Updated 16 sec ago

8 killed, 44 injured in car crash in southern Egypt

CAIRO: Eight people were killed and 44 injured in a car crash on Thursday near Egypt’s southern province of Aswan, the state-run news agency reported.
The incident took place in the early morning when a passenger bus collided with a truck, on a highway linking Awsan to Abu Simbel, the seat of the ancient temples of Ramses II, MENA said.
Ambulance vehicles rushed to the scene to carry the casualties’ bodies to Aswan’s morgue and to transfer the wounded to the province’s main hospital, added the report.
Deadly traffic accidents claim thousands of lives every year in Egypt, which has a poor transportation safety record. The crashes and collisions are mostly caused by speeding, bad roads or poor enforcement of traffic laws.
In January, at least 16 people were killed 18 others injured when a microbus collided with a public transportation bus in Egypt’s Sinai Peninsula.
Egypt’s official statistics agency says there were around 10,000 road accidents in 2019, the most recent year for which statistics are available, leaving over 3,480 dead. In 2018, there were 8,480 car accidents, causing over 3,080 deaths.

UN Security Council to vote on extending Syria cross-border aid

Updated 07 July 2022

UN Security Council to vote on extending Syria cross-border aid

  • The UN resolution permitting aid deliveries across the Syrian-Turkish border at Bab Al-Hawa has been in effect since 2014
  • Nearly 10,000 trucks loaded with humanitarian aid passed through Bab Al-Hawa last year

UNITED NATIONS, US: The United Nations Security Council votes Thursday on extending its authorization of aid transfers across Syria’s border without approval from Damascus, with Russia seeking a six-month prolongation while Western nations want a full year.
The UN resolution permitting aid deliveries across the Syrian-Turkish border at Bab Al-Hawa has been in effect since 2014, but is set to expire on Sunday.
Norway and Ireland, two non-permanent members of the 15-country Security Council, have drafted a resolution that would extend the authorization until July 10, 2023.
Nearly 10,000 trucks loaded with humanitarian aid passed through Bab Al-Hawa last year, bound for the rebel-held Idlib region in northwestern Syria. It is the only crossing through which aid can be brought into Idlib without navigating areas controlled by Syrian government forces.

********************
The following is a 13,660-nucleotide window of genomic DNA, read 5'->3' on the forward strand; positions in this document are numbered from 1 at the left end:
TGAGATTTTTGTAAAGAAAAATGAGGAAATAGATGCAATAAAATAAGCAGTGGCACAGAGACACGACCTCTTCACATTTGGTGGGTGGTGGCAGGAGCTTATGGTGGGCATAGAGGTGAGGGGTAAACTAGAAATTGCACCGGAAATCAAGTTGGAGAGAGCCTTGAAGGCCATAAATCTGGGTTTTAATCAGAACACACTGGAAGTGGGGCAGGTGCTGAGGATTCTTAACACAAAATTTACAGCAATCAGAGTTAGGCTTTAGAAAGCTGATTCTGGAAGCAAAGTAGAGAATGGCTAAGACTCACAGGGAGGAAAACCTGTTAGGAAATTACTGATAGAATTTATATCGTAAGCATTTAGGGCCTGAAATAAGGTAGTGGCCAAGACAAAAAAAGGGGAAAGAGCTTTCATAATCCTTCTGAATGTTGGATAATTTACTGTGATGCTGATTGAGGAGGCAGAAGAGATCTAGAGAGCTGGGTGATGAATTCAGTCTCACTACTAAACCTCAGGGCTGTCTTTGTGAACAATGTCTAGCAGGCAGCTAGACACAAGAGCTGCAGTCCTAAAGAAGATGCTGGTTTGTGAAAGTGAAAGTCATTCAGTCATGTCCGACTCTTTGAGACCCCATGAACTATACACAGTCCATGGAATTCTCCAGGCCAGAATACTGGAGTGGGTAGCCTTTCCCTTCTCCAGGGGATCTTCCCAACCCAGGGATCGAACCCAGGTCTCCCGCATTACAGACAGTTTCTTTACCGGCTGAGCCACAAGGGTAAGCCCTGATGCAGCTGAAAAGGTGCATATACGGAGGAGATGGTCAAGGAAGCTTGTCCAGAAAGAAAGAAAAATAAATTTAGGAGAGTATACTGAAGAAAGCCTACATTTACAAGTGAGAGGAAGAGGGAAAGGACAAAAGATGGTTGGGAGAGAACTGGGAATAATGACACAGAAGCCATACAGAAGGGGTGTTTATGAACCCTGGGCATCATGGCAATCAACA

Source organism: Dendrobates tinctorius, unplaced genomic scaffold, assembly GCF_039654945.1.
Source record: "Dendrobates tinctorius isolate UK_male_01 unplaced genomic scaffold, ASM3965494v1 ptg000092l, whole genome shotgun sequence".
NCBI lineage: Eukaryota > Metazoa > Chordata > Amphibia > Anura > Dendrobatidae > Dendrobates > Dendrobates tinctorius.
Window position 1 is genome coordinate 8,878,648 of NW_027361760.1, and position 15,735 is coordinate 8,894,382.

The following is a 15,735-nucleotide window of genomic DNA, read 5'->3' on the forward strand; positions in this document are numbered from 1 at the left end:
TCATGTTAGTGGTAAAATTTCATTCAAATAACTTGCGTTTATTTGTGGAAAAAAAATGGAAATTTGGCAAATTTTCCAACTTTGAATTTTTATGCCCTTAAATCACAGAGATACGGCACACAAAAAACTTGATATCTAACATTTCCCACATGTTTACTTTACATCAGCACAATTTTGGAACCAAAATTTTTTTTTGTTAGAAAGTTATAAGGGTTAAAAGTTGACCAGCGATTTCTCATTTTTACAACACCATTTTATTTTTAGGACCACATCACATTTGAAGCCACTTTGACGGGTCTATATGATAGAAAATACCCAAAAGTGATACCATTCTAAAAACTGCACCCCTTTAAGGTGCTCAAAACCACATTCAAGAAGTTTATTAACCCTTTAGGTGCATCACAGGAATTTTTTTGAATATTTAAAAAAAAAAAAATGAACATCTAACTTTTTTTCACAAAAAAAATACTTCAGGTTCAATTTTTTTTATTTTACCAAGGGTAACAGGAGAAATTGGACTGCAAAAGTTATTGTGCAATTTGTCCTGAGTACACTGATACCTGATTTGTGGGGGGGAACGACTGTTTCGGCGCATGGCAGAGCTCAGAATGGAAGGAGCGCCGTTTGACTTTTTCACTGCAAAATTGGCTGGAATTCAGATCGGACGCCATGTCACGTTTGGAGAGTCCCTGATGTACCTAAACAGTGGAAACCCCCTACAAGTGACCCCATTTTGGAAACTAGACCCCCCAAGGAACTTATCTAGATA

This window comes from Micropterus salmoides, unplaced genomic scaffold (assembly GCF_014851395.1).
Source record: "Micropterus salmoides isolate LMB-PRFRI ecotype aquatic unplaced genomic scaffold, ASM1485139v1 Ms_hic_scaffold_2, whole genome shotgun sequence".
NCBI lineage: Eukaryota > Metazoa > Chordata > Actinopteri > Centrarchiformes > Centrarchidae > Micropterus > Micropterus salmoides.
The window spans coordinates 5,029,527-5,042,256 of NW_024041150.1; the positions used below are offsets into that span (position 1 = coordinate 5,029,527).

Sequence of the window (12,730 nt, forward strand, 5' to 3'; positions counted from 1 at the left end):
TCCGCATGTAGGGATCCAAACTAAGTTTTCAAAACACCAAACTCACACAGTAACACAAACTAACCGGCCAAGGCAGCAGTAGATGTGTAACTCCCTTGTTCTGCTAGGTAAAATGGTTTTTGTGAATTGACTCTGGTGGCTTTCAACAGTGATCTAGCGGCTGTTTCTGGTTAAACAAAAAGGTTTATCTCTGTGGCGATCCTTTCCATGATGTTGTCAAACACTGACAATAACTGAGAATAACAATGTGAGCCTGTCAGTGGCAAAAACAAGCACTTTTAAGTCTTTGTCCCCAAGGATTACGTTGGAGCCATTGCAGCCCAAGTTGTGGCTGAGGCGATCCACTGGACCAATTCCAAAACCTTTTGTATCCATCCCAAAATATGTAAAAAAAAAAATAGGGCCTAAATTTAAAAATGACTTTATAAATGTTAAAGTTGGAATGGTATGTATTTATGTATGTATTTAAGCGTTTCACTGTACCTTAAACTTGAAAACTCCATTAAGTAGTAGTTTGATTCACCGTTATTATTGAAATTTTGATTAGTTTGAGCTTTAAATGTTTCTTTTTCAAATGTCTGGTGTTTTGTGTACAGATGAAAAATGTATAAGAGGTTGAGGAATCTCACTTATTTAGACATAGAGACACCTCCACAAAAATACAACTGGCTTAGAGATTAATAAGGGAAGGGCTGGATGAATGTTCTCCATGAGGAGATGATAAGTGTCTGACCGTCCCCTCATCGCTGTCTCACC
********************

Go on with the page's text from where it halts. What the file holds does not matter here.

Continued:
The resolution, which was obtained by AFP, calls on “all parties to ensure full, safe and unhindered access by all modalities, including cross-line, for deliveries of humanitarian assistance to all parts of Syria.”
Russia, a veto-holding Security Council member and ally of Damascus, has hinted in recent months that it would oppose an extension, having already forced a reduction in the number of allowed border crossings on the grounds that it violates Syria’s sovereignty.
According to diplomats, Russia ultimately put its own draft resolution on the table, which includes an extension of six months.
In an attempt to persuade Moscow, Norway and Ireland have inserted several amendments touching on the transparency of humanitarian shipments, possible contributions to Syria’s reconstruction, and on the need to develop aid deliveries via government-controlled territory.
Russia has long called for the West to participate in Syria’s reconstruction, but some council members, most vocally France, have refused until political reforms have been enacted.
However, during a Security Council meeting in June, a majority of countries — including the United States — offered support for financing so-called “early recovery projects” in Syria.
In this vein, the resolution by Norway and Ireland calls for “further international initiatives to broaden the humanitarian activities in Syria, including water, sanitation, health, education, and shelter early recovery projects.”
By Wednesday evening, few diplomats dared to predict whether the additions would be enough to convince Russia to agree to a full-year extension.
But some told AFP that a last-minute compromise was possible, by making the six-month extension renewable for an additional six months practically by default.

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Sudan protesters take to the barricades again

Updated 07 July 2022

Sudan protesters take to the barricades again

JEDDAH: Protesters in Sudan took to makeshift street barricades of rocks and tires for a seventh day on Wednesday as military leader Abdel Fattah Al-Burhan fired the last civilian members of the country’s ruling council.